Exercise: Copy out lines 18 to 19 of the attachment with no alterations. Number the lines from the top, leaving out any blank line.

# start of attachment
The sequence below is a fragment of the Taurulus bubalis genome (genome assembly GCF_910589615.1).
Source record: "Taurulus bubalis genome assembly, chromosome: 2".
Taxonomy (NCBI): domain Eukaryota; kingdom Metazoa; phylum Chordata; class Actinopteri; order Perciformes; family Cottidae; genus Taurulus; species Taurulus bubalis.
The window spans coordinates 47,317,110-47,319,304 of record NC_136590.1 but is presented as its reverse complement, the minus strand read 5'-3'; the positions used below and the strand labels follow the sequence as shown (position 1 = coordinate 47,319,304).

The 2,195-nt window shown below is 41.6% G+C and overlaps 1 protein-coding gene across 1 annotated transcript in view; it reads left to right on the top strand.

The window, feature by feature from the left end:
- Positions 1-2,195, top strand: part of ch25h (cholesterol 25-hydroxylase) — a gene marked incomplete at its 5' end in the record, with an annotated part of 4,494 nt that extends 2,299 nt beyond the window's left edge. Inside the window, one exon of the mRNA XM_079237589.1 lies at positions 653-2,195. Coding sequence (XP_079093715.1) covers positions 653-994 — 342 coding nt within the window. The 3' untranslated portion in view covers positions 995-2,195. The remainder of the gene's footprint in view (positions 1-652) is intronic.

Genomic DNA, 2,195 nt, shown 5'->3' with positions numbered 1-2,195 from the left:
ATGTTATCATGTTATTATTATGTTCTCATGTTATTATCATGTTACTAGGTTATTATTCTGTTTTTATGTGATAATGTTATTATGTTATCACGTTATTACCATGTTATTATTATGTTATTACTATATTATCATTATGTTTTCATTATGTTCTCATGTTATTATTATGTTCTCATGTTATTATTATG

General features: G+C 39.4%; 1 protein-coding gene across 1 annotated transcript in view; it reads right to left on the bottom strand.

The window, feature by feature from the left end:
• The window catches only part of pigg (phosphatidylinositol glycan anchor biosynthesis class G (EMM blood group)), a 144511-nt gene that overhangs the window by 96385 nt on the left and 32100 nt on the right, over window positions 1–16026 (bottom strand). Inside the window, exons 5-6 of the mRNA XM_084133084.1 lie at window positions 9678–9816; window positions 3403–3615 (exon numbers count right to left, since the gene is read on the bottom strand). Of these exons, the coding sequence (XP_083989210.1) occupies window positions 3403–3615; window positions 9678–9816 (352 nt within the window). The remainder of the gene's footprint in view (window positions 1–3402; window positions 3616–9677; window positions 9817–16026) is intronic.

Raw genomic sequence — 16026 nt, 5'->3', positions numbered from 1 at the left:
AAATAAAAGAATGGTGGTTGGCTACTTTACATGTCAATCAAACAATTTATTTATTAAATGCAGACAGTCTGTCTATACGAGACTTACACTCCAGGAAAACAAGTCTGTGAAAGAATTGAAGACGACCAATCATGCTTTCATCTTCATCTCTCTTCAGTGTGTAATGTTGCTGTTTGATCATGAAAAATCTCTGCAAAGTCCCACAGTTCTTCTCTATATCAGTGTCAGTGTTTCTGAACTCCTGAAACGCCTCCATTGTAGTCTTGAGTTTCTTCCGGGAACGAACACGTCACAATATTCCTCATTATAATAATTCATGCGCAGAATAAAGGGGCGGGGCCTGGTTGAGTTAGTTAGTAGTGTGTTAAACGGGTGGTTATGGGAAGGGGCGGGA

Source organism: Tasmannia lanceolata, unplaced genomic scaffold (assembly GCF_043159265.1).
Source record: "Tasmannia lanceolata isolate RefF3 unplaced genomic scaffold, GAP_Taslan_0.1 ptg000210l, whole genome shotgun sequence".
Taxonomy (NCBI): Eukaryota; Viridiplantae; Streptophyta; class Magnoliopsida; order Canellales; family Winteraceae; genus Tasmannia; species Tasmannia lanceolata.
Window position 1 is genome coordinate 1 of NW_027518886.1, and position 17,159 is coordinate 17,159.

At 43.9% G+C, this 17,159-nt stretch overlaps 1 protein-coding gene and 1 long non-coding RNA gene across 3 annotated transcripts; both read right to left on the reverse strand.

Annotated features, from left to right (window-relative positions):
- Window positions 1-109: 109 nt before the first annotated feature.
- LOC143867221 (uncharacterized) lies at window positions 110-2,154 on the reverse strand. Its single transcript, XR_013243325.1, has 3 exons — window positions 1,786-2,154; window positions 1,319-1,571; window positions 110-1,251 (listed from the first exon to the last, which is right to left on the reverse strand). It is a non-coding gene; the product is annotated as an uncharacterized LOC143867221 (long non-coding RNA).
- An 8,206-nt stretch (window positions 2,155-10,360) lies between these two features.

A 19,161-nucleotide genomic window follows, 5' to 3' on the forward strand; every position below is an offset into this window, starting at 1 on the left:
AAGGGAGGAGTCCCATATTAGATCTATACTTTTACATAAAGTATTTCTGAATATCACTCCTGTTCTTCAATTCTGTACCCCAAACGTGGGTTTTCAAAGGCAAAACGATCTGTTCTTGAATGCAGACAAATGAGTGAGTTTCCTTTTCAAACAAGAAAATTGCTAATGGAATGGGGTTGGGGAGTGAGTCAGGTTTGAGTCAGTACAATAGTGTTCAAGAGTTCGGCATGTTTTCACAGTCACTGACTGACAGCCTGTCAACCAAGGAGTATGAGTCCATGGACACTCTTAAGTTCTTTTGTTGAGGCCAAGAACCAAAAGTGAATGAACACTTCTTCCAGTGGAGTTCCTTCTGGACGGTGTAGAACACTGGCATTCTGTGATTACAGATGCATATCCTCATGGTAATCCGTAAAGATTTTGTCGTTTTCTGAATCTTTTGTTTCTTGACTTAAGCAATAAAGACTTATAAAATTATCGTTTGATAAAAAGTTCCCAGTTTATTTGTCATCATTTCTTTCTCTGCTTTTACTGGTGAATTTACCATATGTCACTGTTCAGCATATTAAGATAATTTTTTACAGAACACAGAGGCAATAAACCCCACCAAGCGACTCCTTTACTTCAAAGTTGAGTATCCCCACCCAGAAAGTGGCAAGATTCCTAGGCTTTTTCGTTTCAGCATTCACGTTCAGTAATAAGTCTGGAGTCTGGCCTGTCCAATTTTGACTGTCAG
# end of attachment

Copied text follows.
Window position 1 is genome coordinate 1 of NW_027518886.1, and position 17,159 is coordinate 17,159.

At 43.9% G+C, this 17,159-nt stretch overlaps 1 protein-coding gene and 1 long non-coding RNA gene across 3 annotated transcripts; both read right to left on the reverse strand.